1466 The confessor is not the master of God's forgiveness, but its servant. The minister of this sacrament should unite himself to the intention and charity of Christ. 71 He should have a proven knowledge of Christian behavior, experience of human affairs, respect and sensitivity toward the one who has fallen; he must love the truth, be faithful to the Magisterium of the Church, and lead the penitent with patience toward healing and full maturity. He must pray and do penance for his penitent, entrusting him to the Lord's mercy.
1467 Given the delicacy and greatness of this ministry and the respect due to persons, the Church declares that every priest who hears confessions is bound under very severe penalties to keep absolute secrecy regarding the sins that his penitents have confessed to him. He can make no use of knowledge that confession gives him about penitents' lives. 72 This secret, which admits of no exceptions, is called the "sacramental seal," because what the penitent has made known to the priest remains "sealed" by the sacrament.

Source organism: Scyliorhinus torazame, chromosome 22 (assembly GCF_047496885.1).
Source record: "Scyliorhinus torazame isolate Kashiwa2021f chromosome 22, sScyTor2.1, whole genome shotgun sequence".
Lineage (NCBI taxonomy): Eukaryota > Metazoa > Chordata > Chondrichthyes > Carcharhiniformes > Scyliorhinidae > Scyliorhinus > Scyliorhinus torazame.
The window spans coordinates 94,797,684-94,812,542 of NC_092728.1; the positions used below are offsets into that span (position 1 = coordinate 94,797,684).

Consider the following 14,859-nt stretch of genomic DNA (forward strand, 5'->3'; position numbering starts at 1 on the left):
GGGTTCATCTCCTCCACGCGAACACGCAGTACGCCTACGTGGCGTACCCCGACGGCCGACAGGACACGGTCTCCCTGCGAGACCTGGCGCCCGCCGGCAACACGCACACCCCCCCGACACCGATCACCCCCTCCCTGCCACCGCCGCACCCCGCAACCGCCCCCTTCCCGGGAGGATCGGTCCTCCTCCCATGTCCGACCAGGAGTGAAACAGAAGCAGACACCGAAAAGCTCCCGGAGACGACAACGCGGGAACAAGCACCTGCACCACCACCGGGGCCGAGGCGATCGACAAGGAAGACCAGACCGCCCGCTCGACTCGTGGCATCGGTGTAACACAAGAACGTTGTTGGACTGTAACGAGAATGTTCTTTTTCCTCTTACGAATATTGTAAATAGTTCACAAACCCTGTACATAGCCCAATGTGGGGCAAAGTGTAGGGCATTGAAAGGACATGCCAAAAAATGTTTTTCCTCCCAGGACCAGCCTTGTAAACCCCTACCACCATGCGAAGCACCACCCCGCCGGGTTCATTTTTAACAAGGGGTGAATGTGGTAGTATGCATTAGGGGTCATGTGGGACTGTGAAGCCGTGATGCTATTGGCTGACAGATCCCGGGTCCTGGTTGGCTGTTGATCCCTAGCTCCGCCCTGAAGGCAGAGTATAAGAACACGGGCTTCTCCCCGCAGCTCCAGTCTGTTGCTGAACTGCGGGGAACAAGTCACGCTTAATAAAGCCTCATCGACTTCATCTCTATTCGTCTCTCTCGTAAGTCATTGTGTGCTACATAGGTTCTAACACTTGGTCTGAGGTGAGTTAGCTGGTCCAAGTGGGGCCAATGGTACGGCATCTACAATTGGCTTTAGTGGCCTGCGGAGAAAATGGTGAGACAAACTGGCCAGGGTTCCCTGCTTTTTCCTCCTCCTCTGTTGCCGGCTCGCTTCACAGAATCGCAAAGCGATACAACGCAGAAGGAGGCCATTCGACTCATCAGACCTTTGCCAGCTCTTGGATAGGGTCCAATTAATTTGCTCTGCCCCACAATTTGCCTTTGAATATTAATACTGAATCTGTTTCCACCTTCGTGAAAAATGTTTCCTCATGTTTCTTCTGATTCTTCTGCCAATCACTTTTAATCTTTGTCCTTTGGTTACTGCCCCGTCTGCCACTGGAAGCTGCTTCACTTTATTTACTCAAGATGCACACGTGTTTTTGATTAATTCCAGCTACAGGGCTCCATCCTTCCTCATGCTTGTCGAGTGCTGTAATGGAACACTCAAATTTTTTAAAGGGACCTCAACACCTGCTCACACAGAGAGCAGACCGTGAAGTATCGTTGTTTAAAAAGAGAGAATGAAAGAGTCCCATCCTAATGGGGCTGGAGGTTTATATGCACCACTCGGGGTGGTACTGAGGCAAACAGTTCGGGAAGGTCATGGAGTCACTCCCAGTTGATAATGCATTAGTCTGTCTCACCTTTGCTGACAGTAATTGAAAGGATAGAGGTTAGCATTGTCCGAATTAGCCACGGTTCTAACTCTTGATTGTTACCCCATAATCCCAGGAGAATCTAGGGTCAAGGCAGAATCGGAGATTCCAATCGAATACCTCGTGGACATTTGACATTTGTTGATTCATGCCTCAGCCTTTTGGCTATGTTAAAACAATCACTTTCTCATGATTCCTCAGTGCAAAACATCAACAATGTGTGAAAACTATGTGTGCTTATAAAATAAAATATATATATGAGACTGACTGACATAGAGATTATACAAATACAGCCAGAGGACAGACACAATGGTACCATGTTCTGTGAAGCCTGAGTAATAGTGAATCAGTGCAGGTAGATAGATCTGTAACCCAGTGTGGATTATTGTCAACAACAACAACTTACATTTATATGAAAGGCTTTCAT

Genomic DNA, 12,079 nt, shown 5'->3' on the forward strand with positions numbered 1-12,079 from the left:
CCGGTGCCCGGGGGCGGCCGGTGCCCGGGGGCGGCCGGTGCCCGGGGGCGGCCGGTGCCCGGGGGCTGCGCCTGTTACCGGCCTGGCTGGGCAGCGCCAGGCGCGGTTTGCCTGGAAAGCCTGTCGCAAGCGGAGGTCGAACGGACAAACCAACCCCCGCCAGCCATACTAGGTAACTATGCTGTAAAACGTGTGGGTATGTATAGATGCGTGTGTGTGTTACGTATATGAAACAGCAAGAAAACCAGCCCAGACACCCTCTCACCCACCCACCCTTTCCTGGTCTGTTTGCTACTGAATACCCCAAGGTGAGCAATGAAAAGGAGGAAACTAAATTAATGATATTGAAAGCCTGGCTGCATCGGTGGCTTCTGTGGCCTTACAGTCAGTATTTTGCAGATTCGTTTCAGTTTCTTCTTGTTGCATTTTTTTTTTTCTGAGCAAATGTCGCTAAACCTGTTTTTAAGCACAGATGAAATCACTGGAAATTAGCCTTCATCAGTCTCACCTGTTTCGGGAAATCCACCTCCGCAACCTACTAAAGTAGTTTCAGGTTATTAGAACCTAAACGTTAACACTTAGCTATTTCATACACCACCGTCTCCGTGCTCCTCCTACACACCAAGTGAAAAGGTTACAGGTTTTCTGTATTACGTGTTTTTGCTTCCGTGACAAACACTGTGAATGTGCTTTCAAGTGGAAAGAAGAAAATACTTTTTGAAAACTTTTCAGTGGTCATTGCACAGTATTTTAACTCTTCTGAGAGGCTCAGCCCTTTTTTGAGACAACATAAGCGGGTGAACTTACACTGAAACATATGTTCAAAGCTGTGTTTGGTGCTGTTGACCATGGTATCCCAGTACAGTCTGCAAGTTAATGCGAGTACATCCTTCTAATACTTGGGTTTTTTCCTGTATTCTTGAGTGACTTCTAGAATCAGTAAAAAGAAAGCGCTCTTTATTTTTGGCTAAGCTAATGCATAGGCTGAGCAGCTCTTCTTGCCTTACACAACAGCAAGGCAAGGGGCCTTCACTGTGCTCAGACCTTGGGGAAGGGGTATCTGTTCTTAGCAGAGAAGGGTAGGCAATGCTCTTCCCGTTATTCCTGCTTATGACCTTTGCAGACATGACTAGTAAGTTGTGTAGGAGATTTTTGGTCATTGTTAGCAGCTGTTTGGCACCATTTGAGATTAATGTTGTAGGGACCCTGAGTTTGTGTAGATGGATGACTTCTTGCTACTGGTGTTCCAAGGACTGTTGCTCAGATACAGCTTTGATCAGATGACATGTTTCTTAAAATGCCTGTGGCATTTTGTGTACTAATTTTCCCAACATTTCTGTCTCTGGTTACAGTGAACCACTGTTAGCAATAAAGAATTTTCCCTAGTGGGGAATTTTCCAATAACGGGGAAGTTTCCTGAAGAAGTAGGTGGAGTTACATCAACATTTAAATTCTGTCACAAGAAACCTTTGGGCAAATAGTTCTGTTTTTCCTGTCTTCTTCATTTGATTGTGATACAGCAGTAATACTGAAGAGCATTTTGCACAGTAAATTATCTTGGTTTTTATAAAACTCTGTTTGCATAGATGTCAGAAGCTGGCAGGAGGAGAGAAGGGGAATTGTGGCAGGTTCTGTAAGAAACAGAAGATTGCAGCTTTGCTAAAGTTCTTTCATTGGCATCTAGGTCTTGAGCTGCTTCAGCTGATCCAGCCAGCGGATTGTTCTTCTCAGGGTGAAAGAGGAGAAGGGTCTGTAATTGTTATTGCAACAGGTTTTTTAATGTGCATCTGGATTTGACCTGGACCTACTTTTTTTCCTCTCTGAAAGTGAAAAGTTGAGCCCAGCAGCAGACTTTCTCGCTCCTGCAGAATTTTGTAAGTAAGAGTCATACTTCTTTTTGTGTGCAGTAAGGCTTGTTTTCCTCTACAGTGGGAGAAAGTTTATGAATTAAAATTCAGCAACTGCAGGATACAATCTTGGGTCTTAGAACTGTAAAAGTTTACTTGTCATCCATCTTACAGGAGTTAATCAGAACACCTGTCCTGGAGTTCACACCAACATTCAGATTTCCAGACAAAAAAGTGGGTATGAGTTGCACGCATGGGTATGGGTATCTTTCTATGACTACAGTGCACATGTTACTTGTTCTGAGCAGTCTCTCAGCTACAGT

1468 "The whole power of the sacrament of Penance consists in restoring us to God's grace and joining us with him in an intimate friendship." 73 Reconciliation with God is thus the purpose and effect of this sacrament. For those who receive the sacrament of Penance with contrite heart and religious disposition, reconciliation "is usually followed by peace and serenity of conscience with strong spiritual consolation." 74 Indeed the sacrament of Reconciliation with God brings about a true "spiritual resurrection," restoration of the dignity and blessings of the life of the children of God, of which the most precious is friendship with God. 75